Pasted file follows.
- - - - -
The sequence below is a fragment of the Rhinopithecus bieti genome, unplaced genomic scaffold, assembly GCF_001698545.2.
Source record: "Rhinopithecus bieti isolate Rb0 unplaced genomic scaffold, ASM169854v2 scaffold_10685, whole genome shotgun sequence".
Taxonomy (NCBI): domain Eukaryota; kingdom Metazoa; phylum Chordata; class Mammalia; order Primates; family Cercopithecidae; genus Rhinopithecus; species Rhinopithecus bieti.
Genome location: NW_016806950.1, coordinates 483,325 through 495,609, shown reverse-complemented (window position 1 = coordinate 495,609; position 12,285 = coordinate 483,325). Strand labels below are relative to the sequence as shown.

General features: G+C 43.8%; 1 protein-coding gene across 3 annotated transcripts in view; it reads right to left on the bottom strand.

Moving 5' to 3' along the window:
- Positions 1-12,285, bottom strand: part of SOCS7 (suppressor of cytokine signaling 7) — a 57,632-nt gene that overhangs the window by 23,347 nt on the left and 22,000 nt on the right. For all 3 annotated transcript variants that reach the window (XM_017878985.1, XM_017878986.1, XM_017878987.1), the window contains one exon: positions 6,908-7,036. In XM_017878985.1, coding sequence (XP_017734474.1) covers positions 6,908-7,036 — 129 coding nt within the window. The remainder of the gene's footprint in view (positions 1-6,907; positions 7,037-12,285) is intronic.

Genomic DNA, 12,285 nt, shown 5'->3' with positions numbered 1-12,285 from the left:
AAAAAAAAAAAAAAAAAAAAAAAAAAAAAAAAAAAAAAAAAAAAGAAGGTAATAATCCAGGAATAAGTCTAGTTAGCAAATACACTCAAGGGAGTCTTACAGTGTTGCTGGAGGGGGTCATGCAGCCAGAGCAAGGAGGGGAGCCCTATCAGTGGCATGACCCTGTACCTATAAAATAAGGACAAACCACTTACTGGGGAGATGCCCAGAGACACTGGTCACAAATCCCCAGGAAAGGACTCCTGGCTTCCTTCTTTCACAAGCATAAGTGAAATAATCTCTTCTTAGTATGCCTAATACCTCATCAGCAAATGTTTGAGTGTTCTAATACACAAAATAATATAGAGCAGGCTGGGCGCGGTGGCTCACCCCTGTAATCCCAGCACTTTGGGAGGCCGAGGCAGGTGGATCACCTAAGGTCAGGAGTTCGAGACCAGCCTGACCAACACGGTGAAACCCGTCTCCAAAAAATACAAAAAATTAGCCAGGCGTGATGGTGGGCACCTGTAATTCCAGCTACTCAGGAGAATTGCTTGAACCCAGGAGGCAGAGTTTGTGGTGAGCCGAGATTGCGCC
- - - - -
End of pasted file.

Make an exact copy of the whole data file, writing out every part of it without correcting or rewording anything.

The sequence below is a fragment of the Rhinopithecus bieti genome, unplaced genomic scaffold, assembly GCF_001698545.2.
Source record: "Rhinopithecus bieti isolate Rb0 unplaced genomic scaffold, ASM169854v2 scaffold_10685, whole genome shotgun sequence".
Taxonomy (NCBI): domain Eukaryota; kingdom Metazoa; phylum Chordata; class Mammalia; order Primates; family Cercopithecidae; genus Rhinopithecus; species Rhinopithecus bieti.
Genome location: NW_016806950.1, coordinates 483,325 through 495,609, shown reverse-complemented (window position 1 = coordinate 495,609; position 12,285 = coordinate 483,325). Strand labels below are relative to the sequence as shown.

General features: G+C 43.8%; 1 protein-coding gene across 3 annotated transcripts in view; it reads right to left on the bottom strand.

Moving 5' to 3' along the window:
- Positions 1-12,285, bottom strand: part of SOCS7 (suppressor of cytokine signaling 7) — a 57,632-nt gene that overhangs the window by 23,347 nt on the left and 22,000 nt on the right. For all 3 annotated transcript variants that reach the window (XM_017878985.1, XM_017878986.1, XM_017878987.1), the window contains one exon: positions 6,908-7,036. In XM_017878985.1, coding sequence (XP_017734474.1) covers positions 6,908-7,036 — 129 coding nt within the window. The remainder of the gene's footprint in view (positions 1-6,907; positions 7,037-12,285) is intronic.

Genomic DNA, 12,285 nt, shown 5'->3' with positions numbered 1-12,285 from the left:
AAAAAAAAAAAAAAAAAAAAAAAAAAAAAAAAAAAAAAAAAAAAGAAGGTAATAATCCAGGAATAAGTCTAGTTAGCAAATACACTCAAGGGAGTCTTACAGTGTTGCTGGAGGGGGTCATGCAGCCAGAGCAAGGAGGGGAGCCCTATCAGTGGCATGACCCTGTACCTATAAAATAAGGACAAACCACTTACTGGGGAGATGCCCAGAGACACTGGTCACAAATCCCCAGGAAAGGACTCCTGGCTTCCTTCTTTCACAAGCATAAGTGAAATAATCTCTTCTTAGTATGCCTAATACCTCATCAGCAAATGTTTGAGTGTTCTAATACACAAAATAATATAGAGCAGGCTGGGCGCGGTGGCTCACCCCTGTAATCCCAGCACTTTGGGAGGCCGAGGCAGGTGGATCACCTAAGGTCAGGAGTTCGAGACCAGCCTGACCAACACGGTGAAACCCGTCTCCAAAAAATACAAAAAATTAGCCAGGCGTGATGGTGGGCACCTGTAATTCCAGCTACTCAGGAGAATTGCTTGAACCCAGGAGGCAGAGTTTGTGGTGAGCCGAGATTGCGCC